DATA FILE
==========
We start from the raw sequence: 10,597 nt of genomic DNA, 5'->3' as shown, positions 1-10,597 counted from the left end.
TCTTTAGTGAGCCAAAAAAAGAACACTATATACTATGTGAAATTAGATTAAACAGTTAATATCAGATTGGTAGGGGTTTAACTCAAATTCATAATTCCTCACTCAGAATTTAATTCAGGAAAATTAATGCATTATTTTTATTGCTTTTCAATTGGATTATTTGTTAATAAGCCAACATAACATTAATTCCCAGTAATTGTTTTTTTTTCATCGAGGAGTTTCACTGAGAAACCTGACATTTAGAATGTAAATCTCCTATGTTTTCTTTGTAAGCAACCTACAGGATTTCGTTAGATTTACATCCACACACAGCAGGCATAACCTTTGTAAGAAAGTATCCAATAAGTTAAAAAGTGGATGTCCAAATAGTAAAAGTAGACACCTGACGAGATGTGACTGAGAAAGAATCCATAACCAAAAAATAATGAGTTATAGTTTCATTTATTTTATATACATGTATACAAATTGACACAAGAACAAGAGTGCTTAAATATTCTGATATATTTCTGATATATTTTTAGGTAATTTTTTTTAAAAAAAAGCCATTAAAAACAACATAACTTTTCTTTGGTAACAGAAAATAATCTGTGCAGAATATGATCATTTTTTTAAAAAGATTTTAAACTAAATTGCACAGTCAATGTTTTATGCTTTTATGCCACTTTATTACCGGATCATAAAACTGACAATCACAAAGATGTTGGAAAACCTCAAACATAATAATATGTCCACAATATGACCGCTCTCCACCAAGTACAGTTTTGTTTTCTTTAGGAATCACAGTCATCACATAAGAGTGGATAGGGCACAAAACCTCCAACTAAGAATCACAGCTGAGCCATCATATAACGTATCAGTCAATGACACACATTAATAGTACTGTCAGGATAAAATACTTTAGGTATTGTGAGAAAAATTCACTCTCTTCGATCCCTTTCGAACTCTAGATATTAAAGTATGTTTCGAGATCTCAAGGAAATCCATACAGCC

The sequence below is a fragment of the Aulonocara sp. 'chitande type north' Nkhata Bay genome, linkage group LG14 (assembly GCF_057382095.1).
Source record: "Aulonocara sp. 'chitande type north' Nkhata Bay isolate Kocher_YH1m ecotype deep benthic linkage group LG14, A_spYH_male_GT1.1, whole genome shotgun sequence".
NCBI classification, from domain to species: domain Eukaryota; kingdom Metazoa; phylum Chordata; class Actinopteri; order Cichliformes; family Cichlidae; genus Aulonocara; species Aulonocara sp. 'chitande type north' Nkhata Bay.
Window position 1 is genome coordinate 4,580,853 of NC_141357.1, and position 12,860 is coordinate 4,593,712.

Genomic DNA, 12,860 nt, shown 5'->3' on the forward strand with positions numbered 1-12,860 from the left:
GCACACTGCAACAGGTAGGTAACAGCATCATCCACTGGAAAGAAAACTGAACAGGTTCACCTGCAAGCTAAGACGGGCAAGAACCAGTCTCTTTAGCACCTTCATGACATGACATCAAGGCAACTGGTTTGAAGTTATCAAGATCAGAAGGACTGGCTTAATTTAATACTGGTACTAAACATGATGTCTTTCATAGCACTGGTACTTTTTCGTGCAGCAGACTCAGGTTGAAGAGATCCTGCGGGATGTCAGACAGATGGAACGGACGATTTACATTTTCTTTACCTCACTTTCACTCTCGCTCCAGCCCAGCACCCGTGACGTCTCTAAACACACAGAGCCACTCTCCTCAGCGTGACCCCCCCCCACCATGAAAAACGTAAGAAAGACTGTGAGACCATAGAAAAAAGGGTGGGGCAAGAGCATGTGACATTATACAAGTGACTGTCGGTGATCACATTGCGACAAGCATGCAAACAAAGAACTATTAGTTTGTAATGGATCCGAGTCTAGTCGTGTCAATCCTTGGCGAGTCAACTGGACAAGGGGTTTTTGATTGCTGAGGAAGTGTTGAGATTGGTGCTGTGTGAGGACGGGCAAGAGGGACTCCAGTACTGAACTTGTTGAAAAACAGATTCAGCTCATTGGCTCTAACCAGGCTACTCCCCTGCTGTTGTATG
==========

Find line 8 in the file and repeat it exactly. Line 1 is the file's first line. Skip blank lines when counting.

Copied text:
GCACACTGCAACAGGTAGGTAACAGCATCATCCACTGGAAAGAAAACTGAACAGGTTCACCTGCAAGCTAAGACGGGCAAGAACCAGTCTCTTTAGCACCTTCATGACATGACATCAAGGCAACTGGTTTGAAGTTATCAAGATCAGAAGGACTGGCTTAATTTAATACTGGTACTAAACATGATGTCTTTCATAGCACTGGTACTTTTTCGTGCAGCAGACTCAGGTTGAAGAGATCCTGCGGGATGTCAGACAGATGGAACGGACGATTTACATTTTCTTTACCTCACTTTCACTCTCGCTCCAGCCCAGCACCCGTGACGTCTCTAAACACACAGAGCCACTCTCCTCAGCGTGACCCCCCCCCACCATGAAAAACGTAAGAAAGACTGTGAGACCATAGAAAAAAGGGTGGGGCAAGAGCATGTGACATTATACAAGTGACTGTCGGTGATCACATTGCGACAAGCATGCAAACAAAGAACTATTAGTTTGTAATGGATCCGAGTCTAGTCGTGTCAATCCTTGGCGAGTCAACTGGACAAGGGGTTTTTGATTGCTGAGGAAGTGTTGAGATTGGTGCTGTGTGAGGACGGGCAAGAGGGACTCCAGTACTGAACTTGTTGAAAAACAGATTCAGCTCATTGGCTCTAACCAGGCTACTCCCCTGCTGTTGTATG